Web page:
John R. Vreeland, Esq.

John R. Vreeland, Esq.

As a Dunkin’ Donuts franchisee, you and your labor lawyer should immediately audit your franchise’s compensation practices. Lawsuits for unpaid minimum and overtime wages are on the rise, and several Dunkin’ Donuts franchisees in the northeast have been the targets of lawsuits and Department of Labor investigations.

In September 2014, a Dunkin’ Donuts franchisee near Pittsburgh was sued by his assistant managers, who alleged that the franchisee misclassified them as exempt from overtime pay, and violated the Fair Labor Standards Act (FLSA) and Pennsylvania’s Minimum Wage Act (PMWA). In that case, the assistant managers alleged that they performed the same duties as hourly paid employees and did not otherwise meet the FLSA’s or PWMA’s overtime exemption for executive or administrative employees. The assistant managers claimed that they were required to work 50 or more hours per week without overtime pay. The assistant managers also accused the franchisee of inaccurately recording the number of overtime hours each assistant manager worked, by recording each assistant manager’s hours worked as 50 per week, regardless of the actual number of hours worked.

Another case involving a Dunkin’ Donuts franchisee demonstrates the impact that minimum wage and overtime violations can have on your franchise. In 2013, a two year investigation conducted by the U.S. Department of Labor resulted in a Dunkin’ Donuts franchisee, who operated 55 stores in New Jersey and New York, paying nearly $200,000 in overtime violations. The Department of Labor found that the franchisee incorrectly classified its store managers as exempt employees. Although the store managers did perform management duties that satisfied the FLSA’s duties test, the managers did not meet the salary basis test for exempt status. Specifically, the franchisee docked its store managers’ weekly salaries whenever they worked fewer than 60 hours per week. This violated the FLSA’s salary basis requirement and converted the store managers into non-exempt employees. The Department of Labor also determined that management at two of the franchisee’s locations violated the FLSA’s minimum wage requirements by taking employees’ tips to make up for register shortages.

These cases highlight just some of the common compensation and payroll mistakes that plaintiff’s attorneys can use to initiate a court action. In some cases, employers have been held liable for millions of dollars in unpaid minimum and overtime wages. These common mistakes can be particularly problematic for franchisees who own multiple locations. If the Department of Labor determines a franchisee has committed a violation at one location, it will naturally assume that the same franchisee is committing the same violations at his other locations and launch investigations of those stores.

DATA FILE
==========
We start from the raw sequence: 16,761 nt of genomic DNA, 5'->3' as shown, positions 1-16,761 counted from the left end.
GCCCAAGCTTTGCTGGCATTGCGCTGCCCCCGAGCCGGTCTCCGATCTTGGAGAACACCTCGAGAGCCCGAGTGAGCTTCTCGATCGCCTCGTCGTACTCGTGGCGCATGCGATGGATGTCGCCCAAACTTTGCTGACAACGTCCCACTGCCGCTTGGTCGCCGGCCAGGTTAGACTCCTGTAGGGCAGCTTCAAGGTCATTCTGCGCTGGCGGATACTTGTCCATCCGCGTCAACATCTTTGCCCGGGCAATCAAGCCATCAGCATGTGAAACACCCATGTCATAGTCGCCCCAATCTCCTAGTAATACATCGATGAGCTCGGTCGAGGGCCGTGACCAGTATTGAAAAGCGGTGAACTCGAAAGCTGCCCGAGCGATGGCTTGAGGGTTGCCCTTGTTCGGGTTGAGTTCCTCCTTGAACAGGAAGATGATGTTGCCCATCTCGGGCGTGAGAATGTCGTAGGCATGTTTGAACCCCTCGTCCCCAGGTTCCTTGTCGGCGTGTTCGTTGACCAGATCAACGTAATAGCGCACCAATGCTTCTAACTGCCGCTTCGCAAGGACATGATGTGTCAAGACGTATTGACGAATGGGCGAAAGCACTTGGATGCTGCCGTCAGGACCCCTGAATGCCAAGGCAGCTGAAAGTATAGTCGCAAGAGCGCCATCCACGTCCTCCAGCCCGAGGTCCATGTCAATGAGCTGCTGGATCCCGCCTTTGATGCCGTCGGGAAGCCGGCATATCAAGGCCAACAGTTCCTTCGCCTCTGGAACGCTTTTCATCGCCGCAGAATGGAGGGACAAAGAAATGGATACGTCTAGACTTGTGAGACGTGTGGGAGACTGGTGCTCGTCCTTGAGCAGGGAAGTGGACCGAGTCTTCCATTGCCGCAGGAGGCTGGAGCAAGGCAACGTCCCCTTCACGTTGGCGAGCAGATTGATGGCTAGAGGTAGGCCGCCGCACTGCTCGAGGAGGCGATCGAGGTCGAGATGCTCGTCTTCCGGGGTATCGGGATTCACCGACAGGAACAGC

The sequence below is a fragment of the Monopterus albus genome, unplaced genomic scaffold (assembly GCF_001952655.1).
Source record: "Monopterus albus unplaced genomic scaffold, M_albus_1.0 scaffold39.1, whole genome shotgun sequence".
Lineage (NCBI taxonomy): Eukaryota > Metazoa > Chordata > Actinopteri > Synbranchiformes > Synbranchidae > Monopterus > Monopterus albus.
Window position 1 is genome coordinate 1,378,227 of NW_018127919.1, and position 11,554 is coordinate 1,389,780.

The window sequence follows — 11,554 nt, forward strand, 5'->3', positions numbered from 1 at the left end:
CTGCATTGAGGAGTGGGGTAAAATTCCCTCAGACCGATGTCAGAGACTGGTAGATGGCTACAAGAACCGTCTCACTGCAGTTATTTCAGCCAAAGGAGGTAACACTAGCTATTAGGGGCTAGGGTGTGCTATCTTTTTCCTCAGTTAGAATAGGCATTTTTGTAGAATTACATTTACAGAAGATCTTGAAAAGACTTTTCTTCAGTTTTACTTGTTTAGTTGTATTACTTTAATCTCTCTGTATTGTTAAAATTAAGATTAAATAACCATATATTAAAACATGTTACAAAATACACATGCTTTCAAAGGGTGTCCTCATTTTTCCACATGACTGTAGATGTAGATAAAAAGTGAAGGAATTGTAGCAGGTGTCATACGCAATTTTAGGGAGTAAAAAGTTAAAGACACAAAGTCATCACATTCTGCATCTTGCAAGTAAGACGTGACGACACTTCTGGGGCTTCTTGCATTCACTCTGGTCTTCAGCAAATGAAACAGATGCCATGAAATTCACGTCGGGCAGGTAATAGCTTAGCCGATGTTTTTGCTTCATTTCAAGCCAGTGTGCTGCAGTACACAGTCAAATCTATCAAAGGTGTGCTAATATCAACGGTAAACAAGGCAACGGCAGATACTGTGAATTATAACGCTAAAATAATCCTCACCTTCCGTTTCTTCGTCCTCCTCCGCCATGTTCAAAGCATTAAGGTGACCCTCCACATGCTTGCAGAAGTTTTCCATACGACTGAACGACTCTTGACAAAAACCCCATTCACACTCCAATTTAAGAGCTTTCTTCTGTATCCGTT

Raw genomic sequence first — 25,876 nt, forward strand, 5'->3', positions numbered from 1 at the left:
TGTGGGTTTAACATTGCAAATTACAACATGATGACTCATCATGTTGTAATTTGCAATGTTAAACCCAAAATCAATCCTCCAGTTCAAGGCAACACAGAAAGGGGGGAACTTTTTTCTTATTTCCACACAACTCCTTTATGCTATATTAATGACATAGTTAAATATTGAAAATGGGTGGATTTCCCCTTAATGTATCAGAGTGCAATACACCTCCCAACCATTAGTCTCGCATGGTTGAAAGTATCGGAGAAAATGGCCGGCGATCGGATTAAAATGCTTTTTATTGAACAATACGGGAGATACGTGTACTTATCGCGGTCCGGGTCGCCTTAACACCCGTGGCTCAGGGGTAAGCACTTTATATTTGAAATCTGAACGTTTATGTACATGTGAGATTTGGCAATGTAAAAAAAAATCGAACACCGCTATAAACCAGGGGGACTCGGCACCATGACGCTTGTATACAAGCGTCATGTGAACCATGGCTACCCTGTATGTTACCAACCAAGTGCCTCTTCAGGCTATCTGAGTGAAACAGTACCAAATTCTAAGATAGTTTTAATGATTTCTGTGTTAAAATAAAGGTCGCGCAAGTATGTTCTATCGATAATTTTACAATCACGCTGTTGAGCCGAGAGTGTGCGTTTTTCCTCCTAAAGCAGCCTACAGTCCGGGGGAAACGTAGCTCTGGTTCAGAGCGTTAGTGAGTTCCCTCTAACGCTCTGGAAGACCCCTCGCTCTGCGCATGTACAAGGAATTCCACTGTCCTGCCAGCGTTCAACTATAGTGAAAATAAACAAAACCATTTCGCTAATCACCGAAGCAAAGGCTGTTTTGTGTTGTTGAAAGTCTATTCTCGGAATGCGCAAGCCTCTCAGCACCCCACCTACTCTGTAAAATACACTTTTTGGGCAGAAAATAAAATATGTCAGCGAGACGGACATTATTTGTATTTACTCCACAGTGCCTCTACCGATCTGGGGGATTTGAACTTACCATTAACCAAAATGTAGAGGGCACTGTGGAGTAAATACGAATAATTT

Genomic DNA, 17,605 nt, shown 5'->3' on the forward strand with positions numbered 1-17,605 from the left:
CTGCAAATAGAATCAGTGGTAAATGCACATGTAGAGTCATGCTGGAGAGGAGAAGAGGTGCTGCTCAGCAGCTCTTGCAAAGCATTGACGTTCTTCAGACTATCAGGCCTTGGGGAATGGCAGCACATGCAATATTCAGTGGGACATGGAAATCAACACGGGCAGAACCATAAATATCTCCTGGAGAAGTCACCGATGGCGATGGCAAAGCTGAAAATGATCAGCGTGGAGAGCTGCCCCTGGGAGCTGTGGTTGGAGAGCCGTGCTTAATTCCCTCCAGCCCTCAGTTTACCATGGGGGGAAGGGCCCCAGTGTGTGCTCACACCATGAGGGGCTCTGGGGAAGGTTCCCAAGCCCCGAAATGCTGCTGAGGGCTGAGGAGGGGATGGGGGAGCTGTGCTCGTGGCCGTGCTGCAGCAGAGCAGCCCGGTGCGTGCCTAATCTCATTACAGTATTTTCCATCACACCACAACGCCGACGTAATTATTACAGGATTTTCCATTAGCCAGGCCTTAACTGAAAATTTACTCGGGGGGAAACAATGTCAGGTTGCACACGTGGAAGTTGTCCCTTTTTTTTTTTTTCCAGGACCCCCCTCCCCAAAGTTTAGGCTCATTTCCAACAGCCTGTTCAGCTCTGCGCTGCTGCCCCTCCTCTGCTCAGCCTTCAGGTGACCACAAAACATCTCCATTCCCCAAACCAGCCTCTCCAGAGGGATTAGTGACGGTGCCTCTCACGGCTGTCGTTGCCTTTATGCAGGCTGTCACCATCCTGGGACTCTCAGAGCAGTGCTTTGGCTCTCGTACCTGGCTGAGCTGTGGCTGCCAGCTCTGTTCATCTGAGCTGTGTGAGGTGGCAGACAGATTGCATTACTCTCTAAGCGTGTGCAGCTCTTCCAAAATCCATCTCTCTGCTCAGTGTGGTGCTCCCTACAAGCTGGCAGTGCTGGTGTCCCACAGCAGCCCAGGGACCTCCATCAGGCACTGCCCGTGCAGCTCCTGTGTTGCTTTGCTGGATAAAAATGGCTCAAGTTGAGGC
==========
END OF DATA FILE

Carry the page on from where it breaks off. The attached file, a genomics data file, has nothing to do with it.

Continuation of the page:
Both of the cases mentioned above highlight a common overtime exemption mistake. Many employers believe that managers and assistant managers are not entitled to overtime pay simply because they have “manager” in their title. However, under the FLSA and similar state wage and hour laws, an employee’s actual job duties – and the manner in which they are compensated – determine whether the employee is exempt from overtime pay. Accordingly, you should evaluate whether your employees are entitled to overtime pay on an employee-by-employee basis. An employer that determines that an employee is exempt from overtime pay simply because the employee shares the same job title as other exempt employees runs a serious risk of litigation or a state or federal department of labor investigation.

In order for an employer to claim that an employee qualifies for one or more of the FLSA’s “white collar” overtime exemptions, the employer must be able to demonstrate that the employee satisfies both the “duties test” and the “salary basis test.”

The FLSA’s duties test varies among the various overtime exemptions, but each duties test is defined in detail by federal regulations. The FLSA’s salary basis test is also controlled extensively by federal regulations. These regulations provide in part that, in order to meet the salary basis test, an employee must receive a guaranteed salary of at least $455 per week which cannot be reduced because of variations in the quantity or quality of the employee’s work.

In fact, federal and state regulations have effectively eliminated an employer’s ability to take what some might consider a common sense approach to classifying employees as exempt and non-exempt from overtime pay. Employers that incorrectly classify their employees as exempt can be liable for unpaid minimum and overtime wages going back three years under the FLSA–six years under certain state laws, liquidated damages equal to the amount of unpaid wages, and their employees’ attorney’s fees.

These examples underscore the importance of periodic self-audits to ensure compliance with the FLSA and state wage and hour laws. Every Dunkin’ Donuts franchisee should consult with his or her labor law attorney to evaluate whether you are compensating your store managers, assistant managers, and other employees as required by the FLSA and applicable state wage and hour laws—before a government audit starts or notice of a lawsuit arrives.

John R. Vreeland is a partner in the Newark, New Jersey office of Genova Burns Giantomasi Webster LLC. John directs the Wage and Hour Compliance Practice Group and is a member of the Labor Law Practice Group.